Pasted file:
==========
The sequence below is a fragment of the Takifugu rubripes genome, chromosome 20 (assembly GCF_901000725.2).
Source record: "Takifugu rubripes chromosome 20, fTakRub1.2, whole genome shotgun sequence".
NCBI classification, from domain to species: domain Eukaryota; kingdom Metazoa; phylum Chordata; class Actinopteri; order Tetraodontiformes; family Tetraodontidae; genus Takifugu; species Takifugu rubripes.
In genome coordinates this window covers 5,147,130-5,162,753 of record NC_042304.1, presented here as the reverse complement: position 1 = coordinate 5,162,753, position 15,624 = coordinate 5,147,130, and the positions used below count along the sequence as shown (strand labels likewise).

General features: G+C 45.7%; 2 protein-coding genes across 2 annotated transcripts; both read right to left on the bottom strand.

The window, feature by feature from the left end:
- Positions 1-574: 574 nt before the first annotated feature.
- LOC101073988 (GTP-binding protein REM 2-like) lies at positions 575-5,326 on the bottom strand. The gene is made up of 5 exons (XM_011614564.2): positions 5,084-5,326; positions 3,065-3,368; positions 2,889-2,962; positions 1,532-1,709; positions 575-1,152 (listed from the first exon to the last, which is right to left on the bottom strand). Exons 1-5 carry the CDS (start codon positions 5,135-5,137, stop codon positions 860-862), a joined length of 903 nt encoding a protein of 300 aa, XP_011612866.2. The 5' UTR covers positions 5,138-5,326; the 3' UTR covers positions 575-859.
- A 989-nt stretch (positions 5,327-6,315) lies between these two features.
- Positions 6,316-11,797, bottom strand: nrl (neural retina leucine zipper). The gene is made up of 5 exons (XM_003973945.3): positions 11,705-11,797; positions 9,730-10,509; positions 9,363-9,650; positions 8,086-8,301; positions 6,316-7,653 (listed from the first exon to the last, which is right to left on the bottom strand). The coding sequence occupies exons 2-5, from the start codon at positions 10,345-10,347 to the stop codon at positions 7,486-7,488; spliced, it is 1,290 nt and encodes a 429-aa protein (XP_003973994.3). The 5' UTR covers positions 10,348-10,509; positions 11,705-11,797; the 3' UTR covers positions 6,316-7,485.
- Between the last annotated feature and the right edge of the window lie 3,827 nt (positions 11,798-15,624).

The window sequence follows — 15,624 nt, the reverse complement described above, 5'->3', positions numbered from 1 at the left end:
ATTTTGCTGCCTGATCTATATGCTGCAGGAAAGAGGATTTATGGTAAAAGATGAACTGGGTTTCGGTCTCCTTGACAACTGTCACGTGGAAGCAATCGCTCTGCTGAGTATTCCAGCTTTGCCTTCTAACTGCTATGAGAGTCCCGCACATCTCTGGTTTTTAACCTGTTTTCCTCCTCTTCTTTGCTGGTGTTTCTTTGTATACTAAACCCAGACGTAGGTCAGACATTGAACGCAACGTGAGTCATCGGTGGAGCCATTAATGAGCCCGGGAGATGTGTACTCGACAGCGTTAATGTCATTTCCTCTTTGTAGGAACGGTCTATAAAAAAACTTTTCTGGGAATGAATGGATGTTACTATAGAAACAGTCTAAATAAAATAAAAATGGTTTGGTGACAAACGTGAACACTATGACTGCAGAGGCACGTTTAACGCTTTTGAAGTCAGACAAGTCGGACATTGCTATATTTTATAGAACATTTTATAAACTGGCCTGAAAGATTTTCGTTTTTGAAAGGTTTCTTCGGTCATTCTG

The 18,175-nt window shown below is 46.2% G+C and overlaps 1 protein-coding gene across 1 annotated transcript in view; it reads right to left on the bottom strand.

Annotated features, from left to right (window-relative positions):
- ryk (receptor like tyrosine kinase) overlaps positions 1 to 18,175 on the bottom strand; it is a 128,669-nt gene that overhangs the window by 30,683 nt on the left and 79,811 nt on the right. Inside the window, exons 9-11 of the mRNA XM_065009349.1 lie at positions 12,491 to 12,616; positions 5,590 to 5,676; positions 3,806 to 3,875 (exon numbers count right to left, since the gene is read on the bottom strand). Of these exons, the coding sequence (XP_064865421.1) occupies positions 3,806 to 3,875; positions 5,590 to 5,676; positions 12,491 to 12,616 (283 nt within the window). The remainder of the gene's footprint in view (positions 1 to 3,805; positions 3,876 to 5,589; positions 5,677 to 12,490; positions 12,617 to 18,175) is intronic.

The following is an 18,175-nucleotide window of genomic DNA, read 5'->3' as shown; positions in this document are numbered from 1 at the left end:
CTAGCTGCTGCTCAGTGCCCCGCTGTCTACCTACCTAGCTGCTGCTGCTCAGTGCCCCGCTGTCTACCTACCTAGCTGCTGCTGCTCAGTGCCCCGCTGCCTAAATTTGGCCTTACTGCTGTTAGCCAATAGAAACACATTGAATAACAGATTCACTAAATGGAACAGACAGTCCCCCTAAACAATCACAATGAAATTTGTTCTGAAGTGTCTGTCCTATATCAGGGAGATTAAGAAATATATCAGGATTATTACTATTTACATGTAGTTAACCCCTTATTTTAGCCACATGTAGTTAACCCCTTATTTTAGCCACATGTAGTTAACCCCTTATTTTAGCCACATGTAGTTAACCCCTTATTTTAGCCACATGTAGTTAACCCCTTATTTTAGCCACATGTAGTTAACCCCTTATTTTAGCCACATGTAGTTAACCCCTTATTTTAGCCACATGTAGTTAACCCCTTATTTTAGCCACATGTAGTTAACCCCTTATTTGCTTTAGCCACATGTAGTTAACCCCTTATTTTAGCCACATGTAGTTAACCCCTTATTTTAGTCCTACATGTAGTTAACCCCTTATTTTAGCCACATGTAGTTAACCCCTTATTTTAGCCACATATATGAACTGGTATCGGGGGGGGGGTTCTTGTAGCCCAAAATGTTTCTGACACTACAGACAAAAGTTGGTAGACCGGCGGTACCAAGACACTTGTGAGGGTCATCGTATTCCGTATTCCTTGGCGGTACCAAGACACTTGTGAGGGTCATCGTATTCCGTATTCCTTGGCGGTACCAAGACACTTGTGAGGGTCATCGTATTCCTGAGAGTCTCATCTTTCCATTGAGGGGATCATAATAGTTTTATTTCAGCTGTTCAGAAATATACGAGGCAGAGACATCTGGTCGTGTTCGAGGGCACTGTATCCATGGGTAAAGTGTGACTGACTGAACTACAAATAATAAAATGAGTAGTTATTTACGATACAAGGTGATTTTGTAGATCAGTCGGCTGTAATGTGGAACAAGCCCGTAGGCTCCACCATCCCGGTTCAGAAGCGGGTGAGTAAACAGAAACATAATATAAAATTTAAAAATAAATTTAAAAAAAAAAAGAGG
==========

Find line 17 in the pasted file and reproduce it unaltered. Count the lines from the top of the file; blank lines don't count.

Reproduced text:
The following is an 18,175-nucleotide window of genomic DNA, read 5'->3' as shown; positions in this document are numbered from 1 at the left end: